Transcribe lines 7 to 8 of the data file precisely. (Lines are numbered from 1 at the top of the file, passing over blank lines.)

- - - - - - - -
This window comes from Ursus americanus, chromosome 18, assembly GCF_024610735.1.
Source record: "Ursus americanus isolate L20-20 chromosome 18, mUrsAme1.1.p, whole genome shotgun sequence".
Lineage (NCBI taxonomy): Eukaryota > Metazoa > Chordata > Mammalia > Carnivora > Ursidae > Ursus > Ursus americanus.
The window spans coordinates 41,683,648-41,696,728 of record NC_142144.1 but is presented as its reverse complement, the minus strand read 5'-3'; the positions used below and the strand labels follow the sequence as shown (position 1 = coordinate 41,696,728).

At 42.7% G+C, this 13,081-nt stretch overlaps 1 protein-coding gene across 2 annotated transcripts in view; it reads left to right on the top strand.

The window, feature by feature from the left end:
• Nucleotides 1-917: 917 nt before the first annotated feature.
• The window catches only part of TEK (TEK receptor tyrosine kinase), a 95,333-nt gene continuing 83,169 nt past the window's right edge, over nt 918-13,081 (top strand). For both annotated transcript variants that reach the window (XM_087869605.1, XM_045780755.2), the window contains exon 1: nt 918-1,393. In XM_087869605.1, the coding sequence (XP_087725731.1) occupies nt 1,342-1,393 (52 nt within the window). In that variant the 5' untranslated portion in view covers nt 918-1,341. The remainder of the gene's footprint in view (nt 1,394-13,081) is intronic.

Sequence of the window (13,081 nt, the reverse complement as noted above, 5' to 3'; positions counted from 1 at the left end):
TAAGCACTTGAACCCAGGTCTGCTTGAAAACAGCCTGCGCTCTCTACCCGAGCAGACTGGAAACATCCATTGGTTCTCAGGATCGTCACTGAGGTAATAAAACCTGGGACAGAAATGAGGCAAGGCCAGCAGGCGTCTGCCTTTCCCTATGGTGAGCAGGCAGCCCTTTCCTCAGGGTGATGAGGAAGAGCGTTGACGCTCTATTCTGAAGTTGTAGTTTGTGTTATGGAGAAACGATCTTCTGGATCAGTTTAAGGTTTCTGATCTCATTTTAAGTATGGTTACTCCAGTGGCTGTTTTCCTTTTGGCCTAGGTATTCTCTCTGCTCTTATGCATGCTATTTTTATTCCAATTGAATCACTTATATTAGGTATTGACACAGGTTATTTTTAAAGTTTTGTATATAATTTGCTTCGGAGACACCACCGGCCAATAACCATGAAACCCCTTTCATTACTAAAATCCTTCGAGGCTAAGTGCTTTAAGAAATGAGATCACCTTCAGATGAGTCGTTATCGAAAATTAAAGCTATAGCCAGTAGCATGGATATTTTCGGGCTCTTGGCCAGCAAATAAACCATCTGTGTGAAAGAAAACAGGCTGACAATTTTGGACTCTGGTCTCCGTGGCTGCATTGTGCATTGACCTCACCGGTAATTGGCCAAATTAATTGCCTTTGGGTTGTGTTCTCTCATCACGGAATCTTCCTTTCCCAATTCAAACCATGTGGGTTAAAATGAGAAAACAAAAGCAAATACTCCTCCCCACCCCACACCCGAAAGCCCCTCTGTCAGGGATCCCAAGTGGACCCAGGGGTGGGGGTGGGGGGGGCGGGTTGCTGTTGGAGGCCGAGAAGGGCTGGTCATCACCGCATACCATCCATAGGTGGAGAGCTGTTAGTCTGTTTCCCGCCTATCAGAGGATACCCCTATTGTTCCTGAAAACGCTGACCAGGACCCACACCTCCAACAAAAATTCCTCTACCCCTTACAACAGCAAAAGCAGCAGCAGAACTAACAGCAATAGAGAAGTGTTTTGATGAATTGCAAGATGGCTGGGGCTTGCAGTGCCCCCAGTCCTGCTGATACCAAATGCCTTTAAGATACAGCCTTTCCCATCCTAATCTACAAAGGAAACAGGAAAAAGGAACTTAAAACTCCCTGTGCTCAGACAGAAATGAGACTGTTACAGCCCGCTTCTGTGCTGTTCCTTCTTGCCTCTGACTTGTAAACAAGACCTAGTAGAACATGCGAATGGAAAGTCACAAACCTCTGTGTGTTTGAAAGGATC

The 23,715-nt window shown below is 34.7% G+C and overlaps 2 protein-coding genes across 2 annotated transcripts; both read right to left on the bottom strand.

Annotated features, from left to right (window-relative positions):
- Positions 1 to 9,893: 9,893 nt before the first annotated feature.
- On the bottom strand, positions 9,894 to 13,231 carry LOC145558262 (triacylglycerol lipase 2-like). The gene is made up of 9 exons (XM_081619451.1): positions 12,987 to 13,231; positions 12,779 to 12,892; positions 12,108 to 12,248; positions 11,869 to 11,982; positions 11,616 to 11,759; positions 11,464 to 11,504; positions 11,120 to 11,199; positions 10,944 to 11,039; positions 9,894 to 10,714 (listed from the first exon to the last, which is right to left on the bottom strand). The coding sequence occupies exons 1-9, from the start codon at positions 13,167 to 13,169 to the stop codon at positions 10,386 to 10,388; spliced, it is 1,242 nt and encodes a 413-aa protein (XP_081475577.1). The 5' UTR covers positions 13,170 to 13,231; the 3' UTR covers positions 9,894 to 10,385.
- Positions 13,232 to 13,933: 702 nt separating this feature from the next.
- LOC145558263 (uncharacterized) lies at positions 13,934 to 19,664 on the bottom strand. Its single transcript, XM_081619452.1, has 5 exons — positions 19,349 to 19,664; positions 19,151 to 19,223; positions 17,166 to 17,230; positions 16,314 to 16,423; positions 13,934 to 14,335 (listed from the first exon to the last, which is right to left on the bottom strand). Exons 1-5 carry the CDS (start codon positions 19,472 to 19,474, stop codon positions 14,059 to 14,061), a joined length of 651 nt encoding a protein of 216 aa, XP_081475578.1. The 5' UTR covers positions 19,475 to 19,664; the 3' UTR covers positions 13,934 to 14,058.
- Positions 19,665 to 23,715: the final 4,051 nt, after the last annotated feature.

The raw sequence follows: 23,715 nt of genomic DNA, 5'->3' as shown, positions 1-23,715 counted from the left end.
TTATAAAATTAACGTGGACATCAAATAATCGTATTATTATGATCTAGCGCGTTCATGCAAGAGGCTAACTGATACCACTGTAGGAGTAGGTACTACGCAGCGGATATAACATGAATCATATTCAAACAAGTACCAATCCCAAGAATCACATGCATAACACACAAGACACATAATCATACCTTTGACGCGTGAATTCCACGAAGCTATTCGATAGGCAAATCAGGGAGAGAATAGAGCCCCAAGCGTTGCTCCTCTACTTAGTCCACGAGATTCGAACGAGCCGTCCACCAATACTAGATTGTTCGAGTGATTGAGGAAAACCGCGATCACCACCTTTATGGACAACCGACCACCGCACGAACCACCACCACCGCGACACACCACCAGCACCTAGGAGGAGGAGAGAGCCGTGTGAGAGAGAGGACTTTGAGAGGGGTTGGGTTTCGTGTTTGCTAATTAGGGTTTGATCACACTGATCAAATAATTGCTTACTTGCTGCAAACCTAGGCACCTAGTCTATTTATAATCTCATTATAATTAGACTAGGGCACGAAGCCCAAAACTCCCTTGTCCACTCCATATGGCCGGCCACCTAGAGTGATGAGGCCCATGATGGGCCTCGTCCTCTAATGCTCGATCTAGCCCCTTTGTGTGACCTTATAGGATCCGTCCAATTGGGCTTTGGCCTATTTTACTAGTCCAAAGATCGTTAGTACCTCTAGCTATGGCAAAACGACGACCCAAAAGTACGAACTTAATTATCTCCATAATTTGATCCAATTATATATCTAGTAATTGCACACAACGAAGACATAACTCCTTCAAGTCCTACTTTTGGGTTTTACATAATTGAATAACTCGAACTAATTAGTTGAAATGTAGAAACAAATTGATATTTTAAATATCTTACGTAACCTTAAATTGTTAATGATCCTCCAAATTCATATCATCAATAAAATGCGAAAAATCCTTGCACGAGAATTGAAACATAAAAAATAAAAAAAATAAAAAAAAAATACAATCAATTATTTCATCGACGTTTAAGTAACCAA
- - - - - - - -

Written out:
• Nucleotides 1-917: 917 nt before the first annotated feature.
• The window catches only part of TEK (TEK receptor tyrosine kinase), a 95,333-nt gene continuing 83,169 nt past the window's right edge, over nt 918-13,081 (top strand). For both annotated transcript variants that reach the window (XM_087869605.1, XM_045780755.2), the window contains exon 1: nt 918-1,393. In XM_087869605.1, the coding sequence (XP_087725731.1) occupies nt 1,342-1,393 (52 nt within the window). In that variant the 5' untranslated portion in view covers nt 918-1,341. The remainder of the gene's footprint in view (nt 1,394-13,081) is intronic.